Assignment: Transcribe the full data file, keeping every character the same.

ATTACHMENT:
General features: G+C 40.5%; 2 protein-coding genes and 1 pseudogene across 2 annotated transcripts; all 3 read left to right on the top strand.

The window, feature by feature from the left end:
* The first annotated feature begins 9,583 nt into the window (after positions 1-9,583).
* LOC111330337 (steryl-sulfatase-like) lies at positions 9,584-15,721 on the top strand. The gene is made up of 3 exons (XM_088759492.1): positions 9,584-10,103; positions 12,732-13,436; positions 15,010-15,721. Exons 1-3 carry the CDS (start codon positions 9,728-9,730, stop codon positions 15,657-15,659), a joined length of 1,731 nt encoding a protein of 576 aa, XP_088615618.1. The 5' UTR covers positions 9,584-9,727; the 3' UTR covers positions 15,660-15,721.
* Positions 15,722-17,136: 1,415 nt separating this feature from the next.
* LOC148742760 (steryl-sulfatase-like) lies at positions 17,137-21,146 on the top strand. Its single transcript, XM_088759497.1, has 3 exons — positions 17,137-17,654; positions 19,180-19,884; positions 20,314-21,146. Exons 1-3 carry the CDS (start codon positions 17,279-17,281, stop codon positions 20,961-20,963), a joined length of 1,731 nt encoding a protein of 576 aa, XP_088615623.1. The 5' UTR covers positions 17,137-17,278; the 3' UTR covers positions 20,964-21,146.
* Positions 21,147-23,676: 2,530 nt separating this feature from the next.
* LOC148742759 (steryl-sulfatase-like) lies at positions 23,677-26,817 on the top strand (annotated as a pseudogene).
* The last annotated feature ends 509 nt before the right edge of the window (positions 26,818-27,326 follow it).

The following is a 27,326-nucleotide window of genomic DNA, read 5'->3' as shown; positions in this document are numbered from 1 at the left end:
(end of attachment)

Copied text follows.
General features: G+C 40.5%; 2 protein-coding genes and 1 pseudogene across 2 annotated transcripts; all 3 read left to right on the top strand.

The window, feature by feature from the left end:
* The first annotated feature begins 9,583 nt into the window (after positions 1-9,583).
* LOC111330337 (steryl-sulfatase-like) lies at positions 9,584-15,721 on the top strand. The gene is made up of 3 exons (XM_088759492.1): positions 9,584-10,103; positions 12,732-13,436; positions 15,010-15,721. Exons 1-3 carry the CDS (start codon positions 9,728-9,730, stop codon positions 15,657-15,659), a joined length of 1,731 nt encoding a protein of 576 aa, XP_088615618.1. The 5' UTR covers positions 9,584-9,727; the 3' UTR covers positions 15,660-15,721.
* Positions 15,722-17,136: 1,415 nt separating this feature from the next.
* LOC148742760 (steryl-sulfatase-like) lies at positions 17,137-21,146 on the top strand. Its single transcript, XM_088759497.1, has 3 exons — positions 17,137-17,654; positions 19,180-19,884; positions 20,314-21,146. Exons 1-3 carry the CDS (start codon positions 17,279-17,281, stop codon positions 20,961-20,963), a joined length of 1,731 nt encoding a protein of 576 aa, XP_088615623.1. The 5' UTR covers positions 17,137-17,278; the 3' UTR covers positions 20,964-21,146.
* Positions 21,147-23,676: 2,530 nt separating this feature from the next.
* LOC148742759 (steryl-sulfatase-like) lies at positions 23,677-26,817 on the top strand (annotated as a pseudogene).
* The last annotated feature ends 509 nt before the right edge of the window (positions 26,818-27,326 follow it).

The following is a 27,326-nucleotide window of genomic DNA, read 5'->3' as shown; positions in this document are numbered from 1 at the left end: